Once you start digging deeper, as all of these people do (they become experts in their own condition), you see evidence of "sleep paralysis" in all cultures, throughout history. It shows up in myths and folk tales. It has different names but it's the same phenomenon. There's a 1781 painting by Henry Fusili called "Nightmare": a woman lies prone across a bed in a white gown, her head flopped over to the side. Crouching on her torso is a small gargoyle-like creature, an incubus, staring directly at the viewer with a malevolent blankness. As the incubus suggests, there is a sexual element to some of these nightmares. One woman describes being raped by a shadow figure who crawled on top of her in bed, and she was unable to move or resist. Fusili's painting is phantasmagorical, but to those in the documentary, it is an accurate depiction of their reality.
Each person interviewed has struggled to control their sleep paralysis. Is the condition psychological or physiological? Many of the people interviewed cannot believe or accept that it is a purely physical phenomenon. Everyone describes that there is a spiritual element to the experience, a tug-of-war between Good and Evil. One woman claims she was cured by whispering the word "Jesus" repeatedly during a sleep paralysis attack. She was not a religious person in the slightest, but in that moment she realized that the word "Jesus" had power. Since then, her sleep paralysis stopped. One guy slept with the television on and that seemed to help for a time. But then it stopped working, so he added another television to the mix, until eventually he had about 10 televisions in his bedroom. "It made me look like a crazy person," he said.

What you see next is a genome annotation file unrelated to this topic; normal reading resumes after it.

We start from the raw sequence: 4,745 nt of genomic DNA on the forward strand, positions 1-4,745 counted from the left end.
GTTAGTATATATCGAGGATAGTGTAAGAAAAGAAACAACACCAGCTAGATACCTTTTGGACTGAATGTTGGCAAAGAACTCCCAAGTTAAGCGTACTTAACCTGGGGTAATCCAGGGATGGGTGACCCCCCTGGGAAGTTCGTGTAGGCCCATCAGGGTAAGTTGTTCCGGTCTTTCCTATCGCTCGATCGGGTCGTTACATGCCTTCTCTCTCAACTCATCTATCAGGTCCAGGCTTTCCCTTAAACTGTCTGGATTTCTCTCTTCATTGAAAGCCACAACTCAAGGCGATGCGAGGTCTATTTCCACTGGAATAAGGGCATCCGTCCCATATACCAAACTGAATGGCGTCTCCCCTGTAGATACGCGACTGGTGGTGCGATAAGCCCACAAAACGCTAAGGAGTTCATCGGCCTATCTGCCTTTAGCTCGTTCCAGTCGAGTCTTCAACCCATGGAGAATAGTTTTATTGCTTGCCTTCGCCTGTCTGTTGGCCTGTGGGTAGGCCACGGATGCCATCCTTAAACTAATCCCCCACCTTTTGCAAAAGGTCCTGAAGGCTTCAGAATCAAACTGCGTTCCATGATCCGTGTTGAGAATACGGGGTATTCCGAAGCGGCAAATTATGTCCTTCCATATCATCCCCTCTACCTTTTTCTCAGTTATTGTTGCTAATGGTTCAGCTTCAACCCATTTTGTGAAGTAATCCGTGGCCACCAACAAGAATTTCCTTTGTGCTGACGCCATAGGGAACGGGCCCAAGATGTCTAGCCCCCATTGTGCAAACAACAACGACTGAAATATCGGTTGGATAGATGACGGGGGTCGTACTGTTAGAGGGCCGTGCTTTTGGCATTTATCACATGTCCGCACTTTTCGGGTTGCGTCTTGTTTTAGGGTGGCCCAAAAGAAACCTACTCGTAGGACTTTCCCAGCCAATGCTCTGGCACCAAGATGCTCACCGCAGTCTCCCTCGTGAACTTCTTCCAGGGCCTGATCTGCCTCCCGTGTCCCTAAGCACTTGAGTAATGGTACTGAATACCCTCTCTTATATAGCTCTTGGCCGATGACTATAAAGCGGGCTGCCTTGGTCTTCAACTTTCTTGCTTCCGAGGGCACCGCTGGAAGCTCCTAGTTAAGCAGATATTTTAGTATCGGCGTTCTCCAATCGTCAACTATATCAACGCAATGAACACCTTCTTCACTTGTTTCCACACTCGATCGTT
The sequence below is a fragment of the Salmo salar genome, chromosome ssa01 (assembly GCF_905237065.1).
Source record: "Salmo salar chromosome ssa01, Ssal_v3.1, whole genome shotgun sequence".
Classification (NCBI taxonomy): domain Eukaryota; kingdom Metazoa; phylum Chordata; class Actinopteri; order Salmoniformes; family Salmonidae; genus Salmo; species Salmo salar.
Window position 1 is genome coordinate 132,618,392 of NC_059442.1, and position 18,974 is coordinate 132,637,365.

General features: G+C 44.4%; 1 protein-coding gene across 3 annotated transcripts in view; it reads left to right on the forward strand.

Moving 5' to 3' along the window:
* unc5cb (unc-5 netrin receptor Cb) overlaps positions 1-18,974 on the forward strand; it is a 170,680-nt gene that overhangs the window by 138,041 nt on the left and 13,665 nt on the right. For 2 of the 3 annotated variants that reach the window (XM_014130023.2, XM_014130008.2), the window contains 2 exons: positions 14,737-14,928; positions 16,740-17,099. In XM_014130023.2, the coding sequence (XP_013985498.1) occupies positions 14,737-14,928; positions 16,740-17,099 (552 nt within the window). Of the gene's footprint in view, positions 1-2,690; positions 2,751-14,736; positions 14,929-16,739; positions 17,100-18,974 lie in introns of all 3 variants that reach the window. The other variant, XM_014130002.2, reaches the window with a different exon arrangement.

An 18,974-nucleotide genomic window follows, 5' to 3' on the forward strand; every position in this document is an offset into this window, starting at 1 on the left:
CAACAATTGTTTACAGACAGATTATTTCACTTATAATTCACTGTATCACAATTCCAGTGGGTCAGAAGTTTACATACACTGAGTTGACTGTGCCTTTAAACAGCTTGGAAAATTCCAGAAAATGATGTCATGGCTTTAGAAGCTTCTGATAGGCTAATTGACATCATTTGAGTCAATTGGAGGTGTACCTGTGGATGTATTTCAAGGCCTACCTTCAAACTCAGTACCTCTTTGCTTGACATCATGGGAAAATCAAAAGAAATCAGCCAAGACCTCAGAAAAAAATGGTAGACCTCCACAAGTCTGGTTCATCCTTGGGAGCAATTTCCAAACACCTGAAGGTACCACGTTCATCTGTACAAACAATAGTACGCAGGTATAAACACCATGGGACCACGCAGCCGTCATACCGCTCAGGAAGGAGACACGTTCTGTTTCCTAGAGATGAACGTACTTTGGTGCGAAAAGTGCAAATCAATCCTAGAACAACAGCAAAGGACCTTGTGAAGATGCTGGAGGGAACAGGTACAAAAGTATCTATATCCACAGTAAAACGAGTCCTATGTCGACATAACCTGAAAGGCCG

Ascher's 2013 documentary "Room 237" plunged us into the world of those obsessed with Stanley Kubrick's "The Shining." One guy was convinced that Stanley Kubrick helped fake the moon landing footage, and "The Shining" was Kubrick's subliminal admission of that. One woman was obsessed with the architecture of The Overlook Hotel, making her own floor plans. "The Nightmare" is similarly structured, in that the voices of those telling the stories dominate. There is no omniscient narrator, telling us what it means, or providing us with a larger perspective. "The Nightmare" is more effective than the esoteric "Room 237" because it represents a full immersion into a common human experience. The re-enactments are superb. While there are similarities in the stories, each person has a different version of the same experience, and Ascher and his production team has worked beautifully to help bring that to life. Bridger Nielson's cinematography is moody and gloomy, inky-black shadows punctuated by fragile colored night-lights, blue-lit doorframes, shadowy figures moving through the blackness, across the foreground, silhouetted in doorways. One person says, memorably, "All the darkness looks alive." It's a terrible thought. Ascher himself has experienced sleep paralysis, and was struck, in his research, by how the stories all sounded the same. What is unique to the sufferer is actually a common experience. In "The Nightmare," he leads us into that other-world of terror where the darkness is alive. And it moves on its own. And it's coming to get you.